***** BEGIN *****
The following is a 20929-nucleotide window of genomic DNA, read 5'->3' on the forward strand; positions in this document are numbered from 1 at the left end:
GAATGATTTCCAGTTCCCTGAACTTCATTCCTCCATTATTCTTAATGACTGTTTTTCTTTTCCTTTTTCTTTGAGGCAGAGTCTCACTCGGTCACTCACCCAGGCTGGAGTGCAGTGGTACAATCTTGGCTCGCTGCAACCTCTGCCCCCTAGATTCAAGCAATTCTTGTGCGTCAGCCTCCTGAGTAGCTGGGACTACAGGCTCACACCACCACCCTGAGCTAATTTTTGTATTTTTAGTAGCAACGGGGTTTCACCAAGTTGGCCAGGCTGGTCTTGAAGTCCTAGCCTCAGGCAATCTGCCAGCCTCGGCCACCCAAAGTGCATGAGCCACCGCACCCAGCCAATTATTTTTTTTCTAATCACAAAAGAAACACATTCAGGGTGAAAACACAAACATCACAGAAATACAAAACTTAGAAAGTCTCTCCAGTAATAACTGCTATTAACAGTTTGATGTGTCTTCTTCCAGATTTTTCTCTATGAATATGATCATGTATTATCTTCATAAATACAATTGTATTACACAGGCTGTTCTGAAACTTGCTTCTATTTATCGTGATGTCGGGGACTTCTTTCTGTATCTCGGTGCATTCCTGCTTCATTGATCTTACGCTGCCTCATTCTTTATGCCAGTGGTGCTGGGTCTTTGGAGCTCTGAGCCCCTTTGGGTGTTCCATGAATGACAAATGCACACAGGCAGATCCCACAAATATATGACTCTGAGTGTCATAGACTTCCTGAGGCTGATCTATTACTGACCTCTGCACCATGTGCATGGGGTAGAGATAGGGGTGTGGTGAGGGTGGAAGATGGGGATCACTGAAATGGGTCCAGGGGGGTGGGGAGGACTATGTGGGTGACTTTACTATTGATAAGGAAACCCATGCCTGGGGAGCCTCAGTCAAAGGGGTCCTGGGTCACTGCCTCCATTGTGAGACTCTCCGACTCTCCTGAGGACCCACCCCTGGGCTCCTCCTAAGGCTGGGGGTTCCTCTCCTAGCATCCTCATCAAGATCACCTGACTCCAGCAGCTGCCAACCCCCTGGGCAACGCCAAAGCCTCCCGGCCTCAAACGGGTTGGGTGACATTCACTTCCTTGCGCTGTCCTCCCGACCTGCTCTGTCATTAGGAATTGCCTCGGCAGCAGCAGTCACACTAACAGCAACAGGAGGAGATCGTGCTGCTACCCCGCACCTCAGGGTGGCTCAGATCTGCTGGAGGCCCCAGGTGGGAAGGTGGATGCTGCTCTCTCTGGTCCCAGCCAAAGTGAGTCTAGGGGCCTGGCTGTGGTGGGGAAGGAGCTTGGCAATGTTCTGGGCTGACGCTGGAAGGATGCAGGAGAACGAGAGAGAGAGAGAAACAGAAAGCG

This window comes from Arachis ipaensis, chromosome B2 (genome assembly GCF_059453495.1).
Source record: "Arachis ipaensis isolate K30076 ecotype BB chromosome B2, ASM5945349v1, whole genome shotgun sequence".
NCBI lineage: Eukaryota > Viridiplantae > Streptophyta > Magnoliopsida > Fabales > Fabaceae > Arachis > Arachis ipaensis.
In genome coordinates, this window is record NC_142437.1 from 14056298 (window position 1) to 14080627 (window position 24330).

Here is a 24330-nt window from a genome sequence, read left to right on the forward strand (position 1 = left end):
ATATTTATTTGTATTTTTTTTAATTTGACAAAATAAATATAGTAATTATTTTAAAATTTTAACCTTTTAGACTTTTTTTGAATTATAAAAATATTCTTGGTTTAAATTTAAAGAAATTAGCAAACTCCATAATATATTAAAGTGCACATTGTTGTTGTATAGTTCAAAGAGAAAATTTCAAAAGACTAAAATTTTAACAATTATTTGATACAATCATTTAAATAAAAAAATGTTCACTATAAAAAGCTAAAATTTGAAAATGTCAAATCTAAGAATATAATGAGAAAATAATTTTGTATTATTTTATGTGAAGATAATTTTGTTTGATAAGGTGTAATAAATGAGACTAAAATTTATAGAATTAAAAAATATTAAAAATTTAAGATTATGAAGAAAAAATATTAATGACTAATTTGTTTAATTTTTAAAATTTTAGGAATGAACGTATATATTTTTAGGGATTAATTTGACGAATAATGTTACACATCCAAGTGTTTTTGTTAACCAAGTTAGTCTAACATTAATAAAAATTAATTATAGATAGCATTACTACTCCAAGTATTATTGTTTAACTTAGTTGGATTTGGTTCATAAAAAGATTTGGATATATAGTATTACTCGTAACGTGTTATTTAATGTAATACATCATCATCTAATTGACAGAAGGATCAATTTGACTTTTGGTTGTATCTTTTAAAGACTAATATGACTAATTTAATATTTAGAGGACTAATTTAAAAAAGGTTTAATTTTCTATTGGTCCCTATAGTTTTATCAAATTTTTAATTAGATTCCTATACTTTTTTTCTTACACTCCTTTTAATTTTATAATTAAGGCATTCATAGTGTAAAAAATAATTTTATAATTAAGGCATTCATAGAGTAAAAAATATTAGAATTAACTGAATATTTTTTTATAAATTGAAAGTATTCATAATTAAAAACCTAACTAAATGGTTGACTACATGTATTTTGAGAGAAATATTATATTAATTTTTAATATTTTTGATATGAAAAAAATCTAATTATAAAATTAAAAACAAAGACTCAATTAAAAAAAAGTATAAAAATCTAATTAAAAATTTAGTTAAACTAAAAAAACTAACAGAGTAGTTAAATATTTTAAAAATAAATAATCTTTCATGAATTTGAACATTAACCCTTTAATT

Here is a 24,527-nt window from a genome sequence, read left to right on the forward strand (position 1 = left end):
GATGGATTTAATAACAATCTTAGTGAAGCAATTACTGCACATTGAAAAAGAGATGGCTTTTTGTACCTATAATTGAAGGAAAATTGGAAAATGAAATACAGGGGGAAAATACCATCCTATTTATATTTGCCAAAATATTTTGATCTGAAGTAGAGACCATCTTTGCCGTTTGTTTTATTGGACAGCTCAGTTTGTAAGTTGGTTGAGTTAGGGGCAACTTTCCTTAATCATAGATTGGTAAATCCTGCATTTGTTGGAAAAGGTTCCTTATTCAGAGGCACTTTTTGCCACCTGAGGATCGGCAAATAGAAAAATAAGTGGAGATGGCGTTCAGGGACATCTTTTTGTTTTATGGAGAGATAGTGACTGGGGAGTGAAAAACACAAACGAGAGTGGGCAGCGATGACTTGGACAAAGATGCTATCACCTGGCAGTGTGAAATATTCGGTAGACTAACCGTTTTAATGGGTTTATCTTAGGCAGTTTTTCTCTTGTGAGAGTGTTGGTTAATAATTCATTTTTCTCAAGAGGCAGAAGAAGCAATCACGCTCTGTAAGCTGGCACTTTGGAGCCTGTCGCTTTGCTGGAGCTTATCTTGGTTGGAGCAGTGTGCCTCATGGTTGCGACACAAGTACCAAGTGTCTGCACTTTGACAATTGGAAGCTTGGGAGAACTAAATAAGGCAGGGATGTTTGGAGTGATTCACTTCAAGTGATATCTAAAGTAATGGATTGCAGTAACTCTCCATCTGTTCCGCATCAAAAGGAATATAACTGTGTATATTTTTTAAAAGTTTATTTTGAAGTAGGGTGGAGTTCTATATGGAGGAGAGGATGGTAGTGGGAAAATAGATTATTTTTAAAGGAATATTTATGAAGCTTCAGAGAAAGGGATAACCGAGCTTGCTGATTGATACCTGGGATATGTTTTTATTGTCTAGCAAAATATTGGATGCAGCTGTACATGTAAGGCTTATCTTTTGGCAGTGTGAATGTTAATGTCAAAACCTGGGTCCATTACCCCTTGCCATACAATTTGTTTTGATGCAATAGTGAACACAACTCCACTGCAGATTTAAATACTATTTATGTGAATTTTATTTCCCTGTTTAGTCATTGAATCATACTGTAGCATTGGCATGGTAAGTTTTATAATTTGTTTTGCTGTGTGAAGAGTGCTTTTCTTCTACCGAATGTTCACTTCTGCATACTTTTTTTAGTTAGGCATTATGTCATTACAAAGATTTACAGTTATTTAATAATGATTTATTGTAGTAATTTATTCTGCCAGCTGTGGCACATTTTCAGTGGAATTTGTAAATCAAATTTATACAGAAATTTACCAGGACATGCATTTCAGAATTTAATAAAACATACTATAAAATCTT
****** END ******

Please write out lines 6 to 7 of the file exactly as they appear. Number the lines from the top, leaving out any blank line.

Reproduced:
In genome coordinates, this window is record NC_142437.1 from 14056298 (window position 1) to 14080627 (window position 24330).

Here is a 24330-nt window from a genome sequence, read left to right on the forward strand (position 1 = left end):